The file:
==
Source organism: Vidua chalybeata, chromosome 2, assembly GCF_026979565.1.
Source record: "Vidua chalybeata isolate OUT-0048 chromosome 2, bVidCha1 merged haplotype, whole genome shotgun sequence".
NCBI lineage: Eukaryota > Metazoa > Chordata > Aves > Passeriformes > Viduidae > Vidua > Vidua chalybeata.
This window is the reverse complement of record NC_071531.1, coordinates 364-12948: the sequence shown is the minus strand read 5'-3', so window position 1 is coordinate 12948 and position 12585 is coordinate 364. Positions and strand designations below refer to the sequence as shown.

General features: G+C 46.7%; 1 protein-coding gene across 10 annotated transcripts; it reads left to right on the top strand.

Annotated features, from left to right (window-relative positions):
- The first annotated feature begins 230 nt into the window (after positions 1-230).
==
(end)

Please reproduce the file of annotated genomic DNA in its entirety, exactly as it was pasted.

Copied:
Source organism: Vidua chalybeata, chromosome 2, assembly GCF_026979565.1.
Source record: "Vidua chalybeata isolate OUT-0048 chromosome 2, bVidCha1 merged haplotype, whole genome shotgun sequence".
NCBI lineage: Eukaryota > Metazoa > Chordata > Aves > Passeriformes > Viduidae > Vidua > Vidua chalybeata.
This window is the reverse complement of record NC_071531.1, coordinates 364-12948: the sequence shown is the minus strand read 5'-3', so window position 1 is coordinate 12948 and position 12585 is coordinate 364. Positions and strand designations below refer to the sequence as shown.

General features: G+C 46.7%; 1 protein-coding gene across 10 annotated transcripts; it reads left to right on the top strand.

Annotated features, from left to right (window-relative positions):
- The first annotated feature begins 230 nt into the window (after positions 1-230).